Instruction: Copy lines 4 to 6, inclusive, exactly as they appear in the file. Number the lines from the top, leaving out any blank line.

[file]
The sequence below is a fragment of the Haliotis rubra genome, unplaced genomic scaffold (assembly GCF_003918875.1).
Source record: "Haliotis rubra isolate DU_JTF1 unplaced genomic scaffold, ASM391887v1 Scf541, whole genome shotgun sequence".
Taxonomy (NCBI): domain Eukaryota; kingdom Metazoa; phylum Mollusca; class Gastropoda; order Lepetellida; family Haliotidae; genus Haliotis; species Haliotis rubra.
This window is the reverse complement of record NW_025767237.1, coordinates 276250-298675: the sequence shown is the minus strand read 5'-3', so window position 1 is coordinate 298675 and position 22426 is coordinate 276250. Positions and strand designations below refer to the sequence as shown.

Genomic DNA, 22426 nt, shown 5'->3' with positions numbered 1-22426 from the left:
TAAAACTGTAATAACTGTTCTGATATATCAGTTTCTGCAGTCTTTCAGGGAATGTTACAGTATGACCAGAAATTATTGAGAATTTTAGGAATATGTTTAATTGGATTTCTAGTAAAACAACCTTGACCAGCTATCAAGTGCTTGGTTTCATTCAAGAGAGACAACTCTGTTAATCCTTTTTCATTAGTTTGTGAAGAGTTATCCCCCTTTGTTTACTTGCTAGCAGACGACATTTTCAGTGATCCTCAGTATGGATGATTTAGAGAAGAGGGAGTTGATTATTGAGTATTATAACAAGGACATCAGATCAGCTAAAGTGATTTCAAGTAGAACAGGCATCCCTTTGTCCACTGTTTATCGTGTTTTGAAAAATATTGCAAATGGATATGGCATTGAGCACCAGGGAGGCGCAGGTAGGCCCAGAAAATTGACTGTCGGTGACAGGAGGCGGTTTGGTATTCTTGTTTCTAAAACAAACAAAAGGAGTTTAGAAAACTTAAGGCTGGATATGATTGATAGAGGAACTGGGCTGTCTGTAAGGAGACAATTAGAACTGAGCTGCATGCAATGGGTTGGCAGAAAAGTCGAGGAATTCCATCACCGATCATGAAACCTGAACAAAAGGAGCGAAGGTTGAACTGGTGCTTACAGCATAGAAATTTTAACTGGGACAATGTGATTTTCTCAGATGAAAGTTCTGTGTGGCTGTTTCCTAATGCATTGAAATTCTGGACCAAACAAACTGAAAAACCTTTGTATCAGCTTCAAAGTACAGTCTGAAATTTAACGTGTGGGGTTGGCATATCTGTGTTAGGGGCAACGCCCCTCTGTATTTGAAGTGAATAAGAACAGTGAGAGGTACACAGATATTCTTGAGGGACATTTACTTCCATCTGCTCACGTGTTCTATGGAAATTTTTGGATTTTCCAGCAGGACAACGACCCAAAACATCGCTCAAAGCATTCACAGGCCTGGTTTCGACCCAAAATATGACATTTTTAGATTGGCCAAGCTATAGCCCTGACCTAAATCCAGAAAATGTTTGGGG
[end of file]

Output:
This window is the reverse complement of record NW_025767237.1, coordinates 276250-298675: the sequence shown is the minus strand read 5'-3', so window position 1 is coordinate 298675 and position 22426 is coordinate 276250. Positions and strand designations below refer to the sequence as shown.

Genomic DNA, 22426 nt, shown 5'->3' with positions numbered 1-22426 from the left:
TAAAACTGTAATAACTGTTCTGATATATCAGTTTCTGCAGTCTTTCAGGGAATGTTACAGTATGACCAGAAATTATTGAGAATTTTAGGAATATGTTTAATTGGATTTCTAGTAAAACAACCTTGACCAGCTATCAAGTGCTTGGTTTCATTCAAGAGAGACAACTCTGTTAATCCTTTTTCATTAGTTTGTGAAGAGTTATCCCCCTTTGTTTACTTGCTAGCAGACGACATTTTCAGTGATCCTCAGTATGGATGATTTAGAGAAGAGGGAGTTGATTATTGAGTATTATAACAAGGACATCAGATCAGCTAAAGTGATTTCAAGTAGAACAGGCATCCCTTTGTCCACTGTTTATCGTGTTTTGAAAAATATTGCAAATGGATATGGCATTGAGCACCAGGGAGGCGCAGGTAGGCCCAGAAAATTGACTGTCGGTGACAGGAGGCGGTTTGGTATTCTTGTTTCTAAAACAAACAAAAGGAGTTTAGAAAACTTAAGGCTGGATATGATTGATAGAGGAACTGGGCTGTCTGTAAGGAGACAATTAGAACTGAGCTGCATGCAATGGGTTGGCAGAAAAGTCGAGGAATTCCATCACCGATCATGAAACCTGAACAAAAGGAGCGAAGGTTGAACTGGTGCTTACAGCATAGAAATTTTAACTGGGACAATGTGATTTTCTCAGATGAAAGTTCTGTGTGGCTGTTTCCTAATGCATTGAAATTCTGGACCAAACAAACTGAAAAACCTTTGTATCAGCTTCAAAGTACAGTCTGAAATTTAACGTGTGGGGTTGGCATATCTGTGTTAGGGGCAACGCCCCTCTGTATTTGAAGTGAATAAGAACAGTGAGAGGTACACAGATATTCTTGAGGGACATTTACTTCCATCTGCTCACGTGTTCTATGGAAATTTTTGGATTTTCCAGCAGGACAACGACCCAAAACATCGCTCAAAGCATTCACAGGCCTGGTTTCGACCCAAAATATGACATTTTTAGATTGGCCAAGCTATAGCCCTGACCTAAATCCAGAAAATGTTTGGGG